01 March 2017 by Berman Rosenzweig

Application of the criteria for satisfactory clinical response to riociguat treatment of patients with pulmonary arterial hypertension (PAH) in PATENT-1 and PATENT-2


Riociguat is approved for treatment of PAH, based on data from the PATENT-1 study and PATENT-2 extension. This analysis examined PATENT data using a satisfactory clinical response (SCR) outcome measure similar to that used in the AIR and AMBITION studies.


In PATENT-1, patients received riociguat up to 1.5 mg tid, 2.5 mg tid or placebo for 12 weeks. All patients received riociguat up to 2.5 mg during PATENT-2. The proportion of patients achieving SCR was calculated at PATENT-1 Week 12, and PATENT-2 Week 12. SCR was defined as a ≥10% improvement in 6MWD compared with baseline; World Health Organization functional class I/II, and no clinical worsening.


In PATENT-1 overall, a higher proportion of riociguat-treated patients achieved SCR versus placebo (30% versus 16%). This was also true in treatment-naïve (38% versus 17%) and pretreated patients (22% versus 15%).  In PATENT-2, 41% of patients achieved SCR overall. A greater proportion of former riociguat patients achieved SCR versus former placebo (44% versus 33%), as did treatment-naïve patients versus pretreated (36% versus 46%). Patients achieving components of the SCR had improved clinical worsening-free survival in PATENT-2 (Figure 1).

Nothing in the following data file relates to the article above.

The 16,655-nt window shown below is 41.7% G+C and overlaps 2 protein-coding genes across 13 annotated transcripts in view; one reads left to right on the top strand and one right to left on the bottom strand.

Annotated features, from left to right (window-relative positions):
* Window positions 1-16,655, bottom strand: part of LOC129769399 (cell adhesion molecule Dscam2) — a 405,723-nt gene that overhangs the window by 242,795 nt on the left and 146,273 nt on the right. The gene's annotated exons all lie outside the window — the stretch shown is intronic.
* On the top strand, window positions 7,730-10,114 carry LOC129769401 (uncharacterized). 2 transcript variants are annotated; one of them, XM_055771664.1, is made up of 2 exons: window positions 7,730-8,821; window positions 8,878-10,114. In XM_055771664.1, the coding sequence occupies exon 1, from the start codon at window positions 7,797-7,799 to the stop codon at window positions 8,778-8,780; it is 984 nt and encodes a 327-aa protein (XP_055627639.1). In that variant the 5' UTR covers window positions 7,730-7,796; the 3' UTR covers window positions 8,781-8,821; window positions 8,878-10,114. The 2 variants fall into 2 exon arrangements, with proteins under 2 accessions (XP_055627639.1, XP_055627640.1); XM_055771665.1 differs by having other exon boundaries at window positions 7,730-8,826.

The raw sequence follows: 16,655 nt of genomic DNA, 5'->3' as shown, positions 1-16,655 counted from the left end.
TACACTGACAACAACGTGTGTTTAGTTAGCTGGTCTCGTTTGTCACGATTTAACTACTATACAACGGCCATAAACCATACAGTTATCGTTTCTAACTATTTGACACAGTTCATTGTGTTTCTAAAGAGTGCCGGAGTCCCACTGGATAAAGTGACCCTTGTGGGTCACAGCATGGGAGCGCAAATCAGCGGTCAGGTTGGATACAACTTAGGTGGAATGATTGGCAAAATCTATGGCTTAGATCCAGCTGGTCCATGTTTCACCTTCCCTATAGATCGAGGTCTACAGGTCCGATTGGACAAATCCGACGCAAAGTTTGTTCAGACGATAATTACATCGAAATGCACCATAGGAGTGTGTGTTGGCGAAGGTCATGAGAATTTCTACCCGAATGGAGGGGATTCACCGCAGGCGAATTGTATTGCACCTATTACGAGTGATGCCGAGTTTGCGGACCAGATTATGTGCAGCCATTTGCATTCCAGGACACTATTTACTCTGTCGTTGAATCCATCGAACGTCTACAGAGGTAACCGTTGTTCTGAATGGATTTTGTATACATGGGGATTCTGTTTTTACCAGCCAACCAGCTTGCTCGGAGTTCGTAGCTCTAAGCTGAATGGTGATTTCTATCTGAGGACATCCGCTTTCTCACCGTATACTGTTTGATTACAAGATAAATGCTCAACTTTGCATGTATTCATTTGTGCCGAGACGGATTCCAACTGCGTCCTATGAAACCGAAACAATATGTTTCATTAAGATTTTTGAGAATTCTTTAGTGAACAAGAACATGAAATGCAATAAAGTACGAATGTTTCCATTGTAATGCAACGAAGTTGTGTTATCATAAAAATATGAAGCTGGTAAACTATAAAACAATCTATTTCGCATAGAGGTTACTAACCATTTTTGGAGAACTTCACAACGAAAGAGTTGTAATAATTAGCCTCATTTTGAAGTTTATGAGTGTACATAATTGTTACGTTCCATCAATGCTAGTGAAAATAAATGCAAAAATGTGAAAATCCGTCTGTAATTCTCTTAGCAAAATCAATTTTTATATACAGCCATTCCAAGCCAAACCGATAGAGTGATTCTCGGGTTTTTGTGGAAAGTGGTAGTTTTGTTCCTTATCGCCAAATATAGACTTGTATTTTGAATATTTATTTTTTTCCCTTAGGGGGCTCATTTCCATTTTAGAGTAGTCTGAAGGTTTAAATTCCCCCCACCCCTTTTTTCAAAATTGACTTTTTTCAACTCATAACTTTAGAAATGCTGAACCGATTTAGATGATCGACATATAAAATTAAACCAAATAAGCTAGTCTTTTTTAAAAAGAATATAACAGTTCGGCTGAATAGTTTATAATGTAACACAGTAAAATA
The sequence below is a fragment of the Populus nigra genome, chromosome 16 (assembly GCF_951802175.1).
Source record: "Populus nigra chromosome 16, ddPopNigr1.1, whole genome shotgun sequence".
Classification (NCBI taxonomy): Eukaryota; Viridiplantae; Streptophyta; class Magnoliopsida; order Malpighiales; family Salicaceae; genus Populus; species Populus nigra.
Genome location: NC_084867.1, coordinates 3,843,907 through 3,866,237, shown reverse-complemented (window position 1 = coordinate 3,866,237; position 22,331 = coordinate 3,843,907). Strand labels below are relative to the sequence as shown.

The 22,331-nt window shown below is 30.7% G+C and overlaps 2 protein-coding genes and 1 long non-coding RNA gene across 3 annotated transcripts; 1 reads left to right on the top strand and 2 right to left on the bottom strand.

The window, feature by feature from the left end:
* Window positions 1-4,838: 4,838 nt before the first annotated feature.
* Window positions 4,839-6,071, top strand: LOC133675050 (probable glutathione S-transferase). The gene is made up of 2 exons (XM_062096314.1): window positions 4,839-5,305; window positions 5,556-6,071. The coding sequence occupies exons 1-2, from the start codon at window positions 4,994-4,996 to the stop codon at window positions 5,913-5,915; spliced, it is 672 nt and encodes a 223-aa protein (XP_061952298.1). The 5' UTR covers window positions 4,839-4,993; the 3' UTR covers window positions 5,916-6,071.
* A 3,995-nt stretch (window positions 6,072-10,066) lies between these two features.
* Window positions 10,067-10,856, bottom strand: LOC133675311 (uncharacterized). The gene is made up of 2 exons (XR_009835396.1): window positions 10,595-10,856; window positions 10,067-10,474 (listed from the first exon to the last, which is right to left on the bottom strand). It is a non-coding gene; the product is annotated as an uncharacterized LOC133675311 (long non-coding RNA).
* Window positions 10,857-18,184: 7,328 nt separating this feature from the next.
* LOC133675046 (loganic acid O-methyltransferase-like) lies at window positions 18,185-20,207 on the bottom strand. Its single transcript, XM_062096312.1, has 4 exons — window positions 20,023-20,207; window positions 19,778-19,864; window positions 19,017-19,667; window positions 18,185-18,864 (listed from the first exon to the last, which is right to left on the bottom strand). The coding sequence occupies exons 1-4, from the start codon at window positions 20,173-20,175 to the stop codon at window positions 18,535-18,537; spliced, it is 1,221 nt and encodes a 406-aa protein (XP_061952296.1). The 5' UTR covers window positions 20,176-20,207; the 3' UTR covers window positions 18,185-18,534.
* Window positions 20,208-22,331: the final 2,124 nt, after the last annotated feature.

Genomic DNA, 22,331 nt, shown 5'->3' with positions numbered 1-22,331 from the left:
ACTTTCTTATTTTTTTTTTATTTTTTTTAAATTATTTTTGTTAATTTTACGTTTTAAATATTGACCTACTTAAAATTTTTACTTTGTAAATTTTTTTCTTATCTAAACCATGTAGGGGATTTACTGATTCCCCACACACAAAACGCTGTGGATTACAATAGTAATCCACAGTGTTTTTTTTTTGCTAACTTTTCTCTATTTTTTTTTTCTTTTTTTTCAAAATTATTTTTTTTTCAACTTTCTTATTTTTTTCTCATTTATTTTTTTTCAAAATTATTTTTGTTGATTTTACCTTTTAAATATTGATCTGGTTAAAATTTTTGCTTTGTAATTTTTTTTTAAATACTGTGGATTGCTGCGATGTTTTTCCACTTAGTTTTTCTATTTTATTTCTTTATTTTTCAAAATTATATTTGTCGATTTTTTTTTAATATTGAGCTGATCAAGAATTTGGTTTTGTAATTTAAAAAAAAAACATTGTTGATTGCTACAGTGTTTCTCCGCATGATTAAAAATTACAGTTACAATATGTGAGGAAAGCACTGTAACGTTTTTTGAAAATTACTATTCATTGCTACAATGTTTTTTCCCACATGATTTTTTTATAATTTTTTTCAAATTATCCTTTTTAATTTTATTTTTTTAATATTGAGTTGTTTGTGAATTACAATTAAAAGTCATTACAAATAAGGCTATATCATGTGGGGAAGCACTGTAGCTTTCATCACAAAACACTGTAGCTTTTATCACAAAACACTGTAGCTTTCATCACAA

In PATENT-1, riociguat increased the proportion of patients meeting SCR criteria compared with placebo. SCR achievement increased further in PATENT-2, with similar increases observed in the former placebo and former riociguat arms. The proportion of patients achieving SCR in PATENT-2 was similar to that in the AMBITION study, supporting the use of SCR as a clinical measure of efficacy in PAH patients.

Key Contributors

Erika B Rosenzweig,1 Roblee Allen,2 Stephan Rosenkranz,3 Dennis Busse,4 David Platt,5 Hossein-Ardeschir Ghofrani6 1Columbia University, New York, NY, USA; 2Division of Critical Care and Pulmonary Medicine, University of California, Davis Medical Center, Sacramento, California; 3Department III of Internal Medicine and Cologne Cardiovascular Research Center, Cologne University Heart Center, Cologne, Germany; 4Chrestos Concept GmbH & Co. KG, Ratingen, Germany; 5Bayer HealthCare Pharmaceuticals, Whippany, NJ, USA; 6University of Giessen and Marburg Lung Center, Giessen, Germany, member of the German Center for Lung Research (DZL); Department of Medicine, Imperial College London, London, UK.

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